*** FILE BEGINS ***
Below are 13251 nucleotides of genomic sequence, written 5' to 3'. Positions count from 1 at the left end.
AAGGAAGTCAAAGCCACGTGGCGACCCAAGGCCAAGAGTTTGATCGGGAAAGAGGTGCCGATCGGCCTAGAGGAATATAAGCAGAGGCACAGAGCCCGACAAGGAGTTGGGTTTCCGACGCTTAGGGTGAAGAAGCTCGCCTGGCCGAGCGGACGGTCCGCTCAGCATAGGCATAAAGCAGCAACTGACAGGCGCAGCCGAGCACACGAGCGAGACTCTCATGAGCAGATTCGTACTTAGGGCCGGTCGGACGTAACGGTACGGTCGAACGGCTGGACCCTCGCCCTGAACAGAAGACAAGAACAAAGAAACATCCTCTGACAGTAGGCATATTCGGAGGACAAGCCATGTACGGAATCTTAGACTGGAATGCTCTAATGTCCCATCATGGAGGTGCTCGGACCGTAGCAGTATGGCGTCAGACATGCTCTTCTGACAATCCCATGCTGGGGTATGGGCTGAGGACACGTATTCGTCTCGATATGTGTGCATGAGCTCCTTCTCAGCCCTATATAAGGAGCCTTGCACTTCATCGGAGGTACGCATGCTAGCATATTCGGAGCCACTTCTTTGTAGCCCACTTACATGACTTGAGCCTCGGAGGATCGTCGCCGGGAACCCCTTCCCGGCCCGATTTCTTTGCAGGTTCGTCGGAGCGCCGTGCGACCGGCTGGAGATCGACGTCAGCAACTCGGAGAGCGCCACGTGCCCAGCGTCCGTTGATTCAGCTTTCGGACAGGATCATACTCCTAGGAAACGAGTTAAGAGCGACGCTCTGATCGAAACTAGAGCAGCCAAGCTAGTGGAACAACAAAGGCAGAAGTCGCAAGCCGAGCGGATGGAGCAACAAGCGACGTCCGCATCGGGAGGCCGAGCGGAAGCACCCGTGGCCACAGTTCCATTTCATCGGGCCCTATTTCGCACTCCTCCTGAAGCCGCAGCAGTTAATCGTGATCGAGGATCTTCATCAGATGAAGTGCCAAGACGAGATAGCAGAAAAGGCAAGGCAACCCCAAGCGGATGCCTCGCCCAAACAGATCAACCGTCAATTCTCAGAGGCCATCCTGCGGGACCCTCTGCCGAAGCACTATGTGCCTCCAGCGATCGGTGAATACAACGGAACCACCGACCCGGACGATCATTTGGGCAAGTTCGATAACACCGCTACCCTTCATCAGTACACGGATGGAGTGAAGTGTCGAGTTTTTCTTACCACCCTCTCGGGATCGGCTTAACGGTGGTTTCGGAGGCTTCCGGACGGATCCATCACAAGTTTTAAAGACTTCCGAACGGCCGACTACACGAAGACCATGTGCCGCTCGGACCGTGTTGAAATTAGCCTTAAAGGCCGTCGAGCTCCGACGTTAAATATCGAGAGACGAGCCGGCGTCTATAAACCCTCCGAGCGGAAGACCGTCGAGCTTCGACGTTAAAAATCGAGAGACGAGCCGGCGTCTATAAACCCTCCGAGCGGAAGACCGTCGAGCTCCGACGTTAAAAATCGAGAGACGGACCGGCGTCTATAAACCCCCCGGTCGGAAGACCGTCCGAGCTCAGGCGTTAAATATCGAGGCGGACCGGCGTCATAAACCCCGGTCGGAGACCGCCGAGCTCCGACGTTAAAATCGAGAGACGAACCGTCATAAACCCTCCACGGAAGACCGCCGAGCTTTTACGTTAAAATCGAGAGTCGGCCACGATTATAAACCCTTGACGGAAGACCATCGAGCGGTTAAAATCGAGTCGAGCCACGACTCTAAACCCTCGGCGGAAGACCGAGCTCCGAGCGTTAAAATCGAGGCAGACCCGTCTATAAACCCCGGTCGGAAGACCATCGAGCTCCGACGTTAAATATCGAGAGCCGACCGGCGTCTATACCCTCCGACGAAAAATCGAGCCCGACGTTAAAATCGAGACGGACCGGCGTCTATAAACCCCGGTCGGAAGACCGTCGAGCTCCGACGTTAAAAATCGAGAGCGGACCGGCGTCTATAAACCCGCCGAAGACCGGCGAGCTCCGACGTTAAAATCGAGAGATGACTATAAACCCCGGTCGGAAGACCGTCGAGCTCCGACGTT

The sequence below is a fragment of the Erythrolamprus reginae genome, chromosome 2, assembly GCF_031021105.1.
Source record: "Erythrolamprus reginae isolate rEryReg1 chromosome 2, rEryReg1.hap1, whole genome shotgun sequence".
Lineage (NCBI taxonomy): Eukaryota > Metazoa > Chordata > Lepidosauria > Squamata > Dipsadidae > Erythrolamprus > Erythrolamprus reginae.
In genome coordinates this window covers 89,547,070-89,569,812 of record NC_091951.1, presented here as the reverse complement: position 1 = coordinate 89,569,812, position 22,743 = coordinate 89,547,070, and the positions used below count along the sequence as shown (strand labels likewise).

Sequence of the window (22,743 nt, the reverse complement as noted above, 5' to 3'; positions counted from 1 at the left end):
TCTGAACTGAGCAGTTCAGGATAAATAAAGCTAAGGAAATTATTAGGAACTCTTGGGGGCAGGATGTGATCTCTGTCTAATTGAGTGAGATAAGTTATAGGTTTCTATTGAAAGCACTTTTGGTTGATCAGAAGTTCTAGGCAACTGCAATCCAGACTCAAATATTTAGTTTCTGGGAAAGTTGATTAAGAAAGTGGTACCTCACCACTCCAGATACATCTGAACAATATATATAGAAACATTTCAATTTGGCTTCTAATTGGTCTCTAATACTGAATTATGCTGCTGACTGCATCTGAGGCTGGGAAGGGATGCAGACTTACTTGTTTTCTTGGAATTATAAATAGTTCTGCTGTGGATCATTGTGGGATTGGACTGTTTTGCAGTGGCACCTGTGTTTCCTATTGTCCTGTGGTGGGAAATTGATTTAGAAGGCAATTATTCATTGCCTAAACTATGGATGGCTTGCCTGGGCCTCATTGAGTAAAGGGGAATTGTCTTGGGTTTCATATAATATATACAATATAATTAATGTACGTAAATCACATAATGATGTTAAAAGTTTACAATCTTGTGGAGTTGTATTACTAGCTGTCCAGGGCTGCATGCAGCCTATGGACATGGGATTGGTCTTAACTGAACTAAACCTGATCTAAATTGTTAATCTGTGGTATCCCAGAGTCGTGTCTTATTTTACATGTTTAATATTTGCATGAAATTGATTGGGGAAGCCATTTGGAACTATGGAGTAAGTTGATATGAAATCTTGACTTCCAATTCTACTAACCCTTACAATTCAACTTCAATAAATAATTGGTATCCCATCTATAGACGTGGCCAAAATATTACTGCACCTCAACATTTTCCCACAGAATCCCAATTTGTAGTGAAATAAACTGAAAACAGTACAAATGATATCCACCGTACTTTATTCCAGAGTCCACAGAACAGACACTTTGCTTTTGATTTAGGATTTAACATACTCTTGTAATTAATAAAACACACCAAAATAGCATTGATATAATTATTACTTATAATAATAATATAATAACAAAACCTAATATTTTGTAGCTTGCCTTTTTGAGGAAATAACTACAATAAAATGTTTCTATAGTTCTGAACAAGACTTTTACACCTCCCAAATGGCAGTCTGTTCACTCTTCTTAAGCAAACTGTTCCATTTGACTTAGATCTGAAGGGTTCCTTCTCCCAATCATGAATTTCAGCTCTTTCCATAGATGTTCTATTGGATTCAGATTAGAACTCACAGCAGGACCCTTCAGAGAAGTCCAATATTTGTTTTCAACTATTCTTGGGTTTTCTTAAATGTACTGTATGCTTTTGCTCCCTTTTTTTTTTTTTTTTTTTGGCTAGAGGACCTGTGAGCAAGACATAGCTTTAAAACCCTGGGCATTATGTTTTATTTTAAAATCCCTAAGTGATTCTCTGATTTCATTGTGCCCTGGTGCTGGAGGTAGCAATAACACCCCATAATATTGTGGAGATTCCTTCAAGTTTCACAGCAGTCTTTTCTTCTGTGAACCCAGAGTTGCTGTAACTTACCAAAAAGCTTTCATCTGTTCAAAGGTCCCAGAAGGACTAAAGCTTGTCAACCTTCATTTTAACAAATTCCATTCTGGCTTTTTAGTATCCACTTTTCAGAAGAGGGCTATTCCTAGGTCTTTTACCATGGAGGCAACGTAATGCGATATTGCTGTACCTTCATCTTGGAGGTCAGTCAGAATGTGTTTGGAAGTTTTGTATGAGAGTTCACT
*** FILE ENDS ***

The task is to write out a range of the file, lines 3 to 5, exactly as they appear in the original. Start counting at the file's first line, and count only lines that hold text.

The sequence below is a fragment of the Erythrolamprus reginae genome, chromosome 2, assembly GCF_031021105.1.
Source record: "Erythrolamprus reginae isolate rEryReg1 chromosome 2, rEryReg1.hap1, whole genome shotgun sequence".
Lineage (NCBI taxonomy): Eukaryota > Metazoa > Chordata > Lepidosauria > Squamata > Dipsadidae > Erythrolamprus > Erythrolamprus reginae.